Anyway, note the prevalence of animalistic metaphors in the (admittidly overblown description) description, as well as the insistance on switched charechteristics (back to front, front to back), and the presence of orifaces where none should be. Animal-human, back-front, violation of body boundries, overt presence of organs of consumption... All charechteristic descriptions of the grotesque, and the grotesque is inherently a threat to the dichotamious nature of traditional belief systems.


Posts: 15 | From: St. Paul, MN | Registered: Aug 2005  |  IP: Logged | Report this post to a moderator
jenn schnarr
Ron Mexico


Icon 1 posted      Profile for jenn schnarr   E-mail jenn schnarr   Send new private message       Edit/Delete post   Reply with quote 
WTF!!! I don't know how the above post got so messed up! that was't the quote I wanted at All!! lol
Posts: 15 | From: St. Paul, MN | Registered: Aug 2005  |  IP: Logged | Report this post to a moderator
Sister Ray
Little Sales Drummer Boy


Icon 218 posted      Profile for Sister Ray   Author's Homepage   E-mail Sister Ray   Send new private message       Edit/Delete post   Reply with quote 
quote:
Originally posted by jenn schnarr:

When exactly did you become an expert on uranium and birth defects? You should do a little thing called research as "keeper of the mad bunnies" odviously did before you have the audasity to say that someone sounds uneducated because they speculate that there is a link between uranium & birth defects. As he said, a simple search of middle eastern birth defects and uranium prove some quite damming evidence that there is a link. And how exactly do you know that the baby pics are not suffering from a uranium related mutation or disease??? Did you take them personally??? If anything makes someone seem uneducated, it's ignorance Sister Ray.


If you have damning evidence, I'd like to see it. I saw HI, and that is autosomal recessive. You are making the extrordinary claim - back it up. Don't just show me folic acid defects.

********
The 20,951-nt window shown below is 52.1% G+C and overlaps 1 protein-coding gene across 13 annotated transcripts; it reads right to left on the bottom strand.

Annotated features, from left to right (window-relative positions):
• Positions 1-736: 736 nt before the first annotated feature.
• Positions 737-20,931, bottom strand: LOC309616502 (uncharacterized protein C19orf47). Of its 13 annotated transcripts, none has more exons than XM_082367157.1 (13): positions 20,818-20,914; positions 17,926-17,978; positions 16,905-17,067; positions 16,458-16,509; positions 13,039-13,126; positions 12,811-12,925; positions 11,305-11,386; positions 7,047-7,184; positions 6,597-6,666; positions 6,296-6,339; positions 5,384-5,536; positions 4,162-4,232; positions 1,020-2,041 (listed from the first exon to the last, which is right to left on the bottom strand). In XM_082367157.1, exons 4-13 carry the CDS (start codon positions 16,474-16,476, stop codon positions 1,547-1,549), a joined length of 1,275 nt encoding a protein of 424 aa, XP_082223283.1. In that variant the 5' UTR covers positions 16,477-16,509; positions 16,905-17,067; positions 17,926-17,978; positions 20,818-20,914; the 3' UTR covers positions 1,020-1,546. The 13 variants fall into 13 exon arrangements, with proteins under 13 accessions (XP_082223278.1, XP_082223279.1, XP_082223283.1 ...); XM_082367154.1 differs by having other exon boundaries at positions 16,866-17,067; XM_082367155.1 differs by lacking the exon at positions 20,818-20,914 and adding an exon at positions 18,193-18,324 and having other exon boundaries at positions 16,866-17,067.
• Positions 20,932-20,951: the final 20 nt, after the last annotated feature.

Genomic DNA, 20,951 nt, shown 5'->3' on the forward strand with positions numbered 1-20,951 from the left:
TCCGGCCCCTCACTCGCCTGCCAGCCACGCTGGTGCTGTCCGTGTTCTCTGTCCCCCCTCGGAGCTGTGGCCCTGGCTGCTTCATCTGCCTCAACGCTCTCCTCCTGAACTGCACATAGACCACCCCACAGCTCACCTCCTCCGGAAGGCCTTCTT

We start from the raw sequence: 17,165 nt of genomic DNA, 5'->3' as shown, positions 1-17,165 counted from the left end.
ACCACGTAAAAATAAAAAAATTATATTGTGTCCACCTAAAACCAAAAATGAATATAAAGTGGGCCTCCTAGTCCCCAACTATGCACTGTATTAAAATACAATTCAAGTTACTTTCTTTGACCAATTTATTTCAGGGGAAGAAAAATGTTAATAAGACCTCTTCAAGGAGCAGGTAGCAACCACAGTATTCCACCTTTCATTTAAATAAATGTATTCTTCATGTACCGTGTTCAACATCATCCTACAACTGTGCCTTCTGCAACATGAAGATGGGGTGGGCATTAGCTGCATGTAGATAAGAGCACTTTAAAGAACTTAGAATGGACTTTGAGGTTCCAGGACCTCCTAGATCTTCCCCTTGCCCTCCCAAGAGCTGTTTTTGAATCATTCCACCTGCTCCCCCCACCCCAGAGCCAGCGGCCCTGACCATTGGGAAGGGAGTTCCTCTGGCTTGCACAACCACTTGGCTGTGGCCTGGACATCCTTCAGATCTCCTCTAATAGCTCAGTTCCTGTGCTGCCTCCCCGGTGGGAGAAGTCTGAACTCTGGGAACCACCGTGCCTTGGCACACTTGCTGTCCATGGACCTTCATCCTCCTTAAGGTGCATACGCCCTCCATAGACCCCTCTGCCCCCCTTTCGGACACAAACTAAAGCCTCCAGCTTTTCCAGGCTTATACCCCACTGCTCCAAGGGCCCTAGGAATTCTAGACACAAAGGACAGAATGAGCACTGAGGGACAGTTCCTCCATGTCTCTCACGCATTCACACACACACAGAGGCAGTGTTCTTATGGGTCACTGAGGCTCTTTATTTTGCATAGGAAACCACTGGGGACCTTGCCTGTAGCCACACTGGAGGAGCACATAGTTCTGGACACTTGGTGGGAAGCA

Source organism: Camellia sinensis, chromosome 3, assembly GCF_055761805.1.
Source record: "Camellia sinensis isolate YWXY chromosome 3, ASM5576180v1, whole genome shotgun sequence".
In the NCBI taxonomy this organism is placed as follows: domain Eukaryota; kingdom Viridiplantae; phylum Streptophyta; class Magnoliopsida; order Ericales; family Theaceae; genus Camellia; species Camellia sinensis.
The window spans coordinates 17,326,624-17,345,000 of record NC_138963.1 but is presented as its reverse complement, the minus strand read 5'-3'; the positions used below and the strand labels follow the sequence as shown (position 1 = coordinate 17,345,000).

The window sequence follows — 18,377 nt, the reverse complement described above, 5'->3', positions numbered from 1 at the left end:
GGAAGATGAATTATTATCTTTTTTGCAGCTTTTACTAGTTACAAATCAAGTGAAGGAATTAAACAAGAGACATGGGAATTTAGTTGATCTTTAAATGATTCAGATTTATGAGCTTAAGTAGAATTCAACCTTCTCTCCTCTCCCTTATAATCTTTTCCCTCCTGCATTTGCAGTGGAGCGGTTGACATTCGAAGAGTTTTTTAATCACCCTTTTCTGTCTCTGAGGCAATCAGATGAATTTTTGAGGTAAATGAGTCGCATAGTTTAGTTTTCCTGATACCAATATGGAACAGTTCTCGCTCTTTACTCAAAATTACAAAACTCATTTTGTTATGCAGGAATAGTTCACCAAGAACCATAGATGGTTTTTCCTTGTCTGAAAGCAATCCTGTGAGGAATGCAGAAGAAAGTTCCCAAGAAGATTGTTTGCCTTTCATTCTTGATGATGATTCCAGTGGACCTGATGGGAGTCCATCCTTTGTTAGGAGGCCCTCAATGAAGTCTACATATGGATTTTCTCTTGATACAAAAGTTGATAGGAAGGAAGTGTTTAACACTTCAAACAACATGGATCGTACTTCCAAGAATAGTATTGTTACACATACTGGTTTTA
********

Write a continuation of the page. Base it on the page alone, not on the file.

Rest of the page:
I've done research, plenty of it. I believe knowledge is powerful. Nothing I have seen is anything but a birth defect, and it is not related to depleted uranium.

How are folic acid defects and HI caused by radiation exposure? Don't say a gene mutated because most of these defects are not genetic.

Sister "not making any claims but the facts, ma'am" Ray

--------------------
The Organization. Adam Haseeb Memorial Pages. My library.

"There can't be a war on Christmas. Even Cambridge has decorations up!" - an observation I made

Posts: 2719 | From: Chicago, IL | Registered: Jul 2000  |  IP: Logged | Report this post to a moderator
jenn schnarr
Ron Mexico


Icon 1 posted      Profile for jenn schnarr   E-mail jenn schnarr   Send new private message       Edit/Delete post   Reply with quote 
but taking a bunch of babies that have non-related illnesses and putting them up on the web saying: "Depleted uranium caused this!!!!!!!!" is ridiculous. It just makes someone look uneducated. In the link above that I posted, I automatically will question what that guy says because he can't even label birth defects, even common ones. (And the case of spina bifida he posts isn't that severe. It looks horrific, but the lesion is a low one. Chances are better in those cases.)

When exactly did you become an expert on uranium and birth defects? You should do a little thing called research as "keeper of the mad bunnies" odviously did before you have the audasity to say that someone sounds uneducated because they speculate that there is a link between uranium & birth defects. As he said, a simple search of middle eastern birth defects and uranium prove some quite damming evidence that there is a link. And how exactly do you know that the baby pics are not suffering from a uranium related mutation or disease??? Did you take them personally??? If anything makes someone seem uneducated, it's ignorance Sister Ray.


Sister "do your homework, NFBSK it!" Ray [/QB][/QUOTE]

Posts: 15 | From: St. Paul, MN | Registered: Aug 2005  |  IP: Logged | Report this post to a moderator
Sister Ray
Little Sales Drummer Boy